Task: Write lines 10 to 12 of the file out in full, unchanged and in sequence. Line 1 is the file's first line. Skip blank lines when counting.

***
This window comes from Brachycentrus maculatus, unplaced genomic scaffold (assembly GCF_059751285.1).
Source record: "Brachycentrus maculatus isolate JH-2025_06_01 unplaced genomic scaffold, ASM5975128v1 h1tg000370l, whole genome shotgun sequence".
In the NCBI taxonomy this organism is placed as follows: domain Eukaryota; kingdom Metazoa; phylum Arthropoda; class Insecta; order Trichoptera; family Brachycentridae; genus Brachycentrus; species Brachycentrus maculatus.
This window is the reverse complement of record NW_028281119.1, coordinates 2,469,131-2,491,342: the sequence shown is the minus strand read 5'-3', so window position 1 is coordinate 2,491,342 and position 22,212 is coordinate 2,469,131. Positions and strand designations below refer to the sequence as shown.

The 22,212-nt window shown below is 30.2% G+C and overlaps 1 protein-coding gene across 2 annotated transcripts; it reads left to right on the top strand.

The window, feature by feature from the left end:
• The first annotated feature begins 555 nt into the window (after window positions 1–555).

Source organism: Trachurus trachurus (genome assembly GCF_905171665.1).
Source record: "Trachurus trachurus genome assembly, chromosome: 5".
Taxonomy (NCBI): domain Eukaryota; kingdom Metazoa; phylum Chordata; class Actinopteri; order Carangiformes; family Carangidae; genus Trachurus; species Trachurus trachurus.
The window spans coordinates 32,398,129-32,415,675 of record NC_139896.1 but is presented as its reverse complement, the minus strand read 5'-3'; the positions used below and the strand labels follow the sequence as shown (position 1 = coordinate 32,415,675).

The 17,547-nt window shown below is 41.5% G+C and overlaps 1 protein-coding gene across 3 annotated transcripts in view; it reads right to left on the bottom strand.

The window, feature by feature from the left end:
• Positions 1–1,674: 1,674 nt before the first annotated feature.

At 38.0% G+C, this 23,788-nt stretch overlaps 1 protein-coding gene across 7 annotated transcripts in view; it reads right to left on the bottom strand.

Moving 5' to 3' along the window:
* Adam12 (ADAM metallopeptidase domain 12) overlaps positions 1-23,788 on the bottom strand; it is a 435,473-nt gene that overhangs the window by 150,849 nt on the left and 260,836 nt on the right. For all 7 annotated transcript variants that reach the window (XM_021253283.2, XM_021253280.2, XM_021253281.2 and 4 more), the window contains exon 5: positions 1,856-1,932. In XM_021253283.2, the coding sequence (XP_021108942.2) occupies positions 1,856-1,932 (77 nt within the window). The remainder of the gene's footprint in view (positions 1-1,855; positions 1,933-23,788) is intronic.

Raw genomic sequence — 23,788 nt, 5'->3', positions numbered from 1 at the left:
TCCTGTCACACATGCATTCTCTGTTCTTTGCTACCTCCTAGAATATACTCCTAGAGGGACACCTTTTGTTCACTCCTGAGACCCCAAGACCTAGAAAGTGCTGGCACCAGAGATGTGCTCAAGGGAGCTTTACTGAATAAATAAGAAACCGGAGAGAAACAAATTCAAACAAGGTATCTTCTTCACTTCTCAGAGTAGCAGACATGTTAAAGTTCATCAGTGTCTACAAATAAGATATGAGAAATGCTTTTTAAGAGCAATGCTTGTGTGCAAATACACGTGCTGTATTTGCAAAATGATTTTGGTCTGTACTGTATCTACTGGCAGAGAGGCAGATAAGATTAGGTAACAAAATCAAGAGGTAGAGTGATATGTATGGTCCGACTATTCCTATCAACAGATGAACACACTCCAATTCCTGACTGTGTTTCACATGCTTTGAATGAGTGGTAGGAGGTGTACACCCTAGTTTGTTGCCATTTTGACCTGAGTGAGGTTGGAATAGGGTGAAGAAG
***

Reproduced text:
Taxonomy (NCBI): domain Eukaryota; kingdom Metazoa; phylum Chordata; class Actinopteri; order Carangiformes; family Carangidae; genus Trachurus; species Trachurus trachurus.
The window spans coordinates 32,398,129-32,415,675 of record NC_139896.1 but is presented as its reverse complement, the minus strand read 5'-3'; the positions used below and the strand labels follow the sequence as shown (position 1 = coordinate 32,415,675).

The 17,547-nt window shown below is 41.5% G+C and overlaps 1 protein-coding gene across 3 annotated transcripts in view; it reads right to left on the bottom strand.